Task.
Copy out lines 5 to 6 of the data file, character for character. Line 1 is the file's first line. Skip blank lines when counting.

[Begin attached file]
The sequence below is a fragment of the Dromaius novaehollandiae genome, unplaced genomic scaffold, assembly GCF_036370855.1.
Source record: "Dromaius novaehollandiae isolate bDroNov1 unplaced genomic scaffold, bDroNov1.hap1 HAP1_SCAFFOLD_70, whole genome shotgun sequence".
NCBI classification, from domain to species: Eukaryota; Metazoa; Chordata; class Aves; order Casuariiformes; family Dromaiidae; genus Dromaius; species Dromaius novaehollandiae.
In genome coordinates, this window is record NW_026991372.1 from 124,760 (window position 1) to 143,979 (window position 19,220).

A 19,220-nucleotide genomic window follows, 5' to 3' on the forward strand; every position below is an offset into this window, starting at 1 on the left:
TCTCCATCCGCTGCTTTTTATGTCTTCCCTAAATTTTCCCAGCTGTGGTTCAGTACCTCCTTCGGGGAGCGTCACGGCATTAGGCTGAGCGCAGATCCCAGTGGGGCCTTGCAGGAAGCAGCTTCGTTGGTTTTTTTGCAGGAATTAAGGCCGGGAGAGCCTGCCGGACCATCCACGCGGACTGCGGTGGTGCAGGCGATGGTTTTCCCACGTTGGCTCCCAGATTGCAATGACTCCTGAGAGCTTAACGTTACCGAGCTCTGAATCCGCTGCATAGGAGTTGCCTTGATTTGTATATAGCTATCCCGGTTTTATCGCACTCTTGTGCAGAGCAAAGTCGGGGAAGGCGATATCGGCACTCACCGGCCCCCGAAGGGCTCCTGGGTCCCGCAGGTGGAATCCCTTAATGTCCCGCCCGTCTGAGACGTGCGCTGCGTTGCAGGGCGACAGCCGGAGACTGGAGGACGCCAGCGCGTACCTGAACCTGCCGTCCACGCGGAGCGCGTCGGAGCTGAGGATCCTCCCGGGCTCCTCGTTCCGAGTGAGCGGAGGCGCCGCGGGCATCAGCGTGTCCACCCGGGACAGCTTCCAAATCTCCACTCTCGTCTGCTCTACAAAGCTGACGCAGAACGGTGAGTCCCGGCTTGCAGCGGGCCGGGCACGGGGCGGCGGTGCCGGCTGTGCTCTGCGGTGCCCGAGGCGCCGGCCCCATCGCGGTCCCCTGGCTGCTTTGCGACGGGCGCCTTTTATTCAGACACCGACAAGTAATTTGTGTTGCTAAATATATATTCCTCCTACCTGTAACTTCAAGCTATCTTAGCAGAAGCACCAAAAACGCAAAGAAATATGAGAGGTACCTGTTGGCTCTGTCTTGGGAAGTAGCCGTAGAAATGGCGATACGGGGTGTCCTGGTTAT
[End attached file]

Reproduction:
A 19,220-nucleotide genomic window follows, 5' to 3' on the forward strand; every position below is an offset into this window, starting at 1 on the left:
TCTCCATCCGCTGCTTTTTATGTCTTCCCTAAATTTTCCCAGCTGTGGTTCAGTACCTCCTTCGGGGAGCGTCACGGCATTAGGCTGAGCGCAGATCCCAGTGGGGCCTTGCAGGAAGCAGCTTCGTTGGTTTTTTTGCAGGAATTAAGGCCGGGAGAGCCTGCCGGACCATCCACGCGGACTGCGGTGGTGCAGGCGATGGTTTTCCCACGTTGGCTCCCAGATTGCAATGACTCCTGAGAGCTTAACGTTACCGAGCTCTGAATCCGCTGCATAGGAGTTGCCTTGATTTGTATATAGCTATCCCGGTTTTATCGCACTCTTGTGCAGAGCAAAGTCGGGGAAGGCGATATCGGCACTCACCGGCCCCCGAAGGGCTCCTGGGTCCCGCAGGTGGAATCCCTTAATGTCCCGCCCGTCTGAGACGTGCGCTGCGTTGCAGGGCGACAGCCGGAGACTGGAGGACGCCAGCGCGTACCTGAACCTGCCGTCCACGCGGAGCGCGTCGGAGCTGAGGATCCTCCCGGGCTCCTCGTTCCGAGTGAGCGGAGGCGCCGCGGGCATCAGCGTGTCCACCCGGGACAGCTTCCAAATCTCCACTCTCGTCTGCTCTACAAAGCTGACGCAGAACGGTGAGTCCCGGCTTGCAGCGGGCCGGGCACGGGGCGGCGGTGCCGGCTGTGCTCTGCGGTGCCCGAGGCGCCGGCCCCATCGCGGTCCCCTGGCTGCTTTGCGACGGGCGCCTTTTATTCAGACACCGACAAGTAATTTGTGTTGCTAAATATATATTCCTCCTACCTGTAACTTCAAGCTATCTTAGCAGAAGCACCAAAAACGCAAAGAAATATGAGAGGTACCTGTTGGCTCTGTCTTGGGAAGTAGCCGTAGAAATGGCGATACGGGGTGTCCTGGTTAT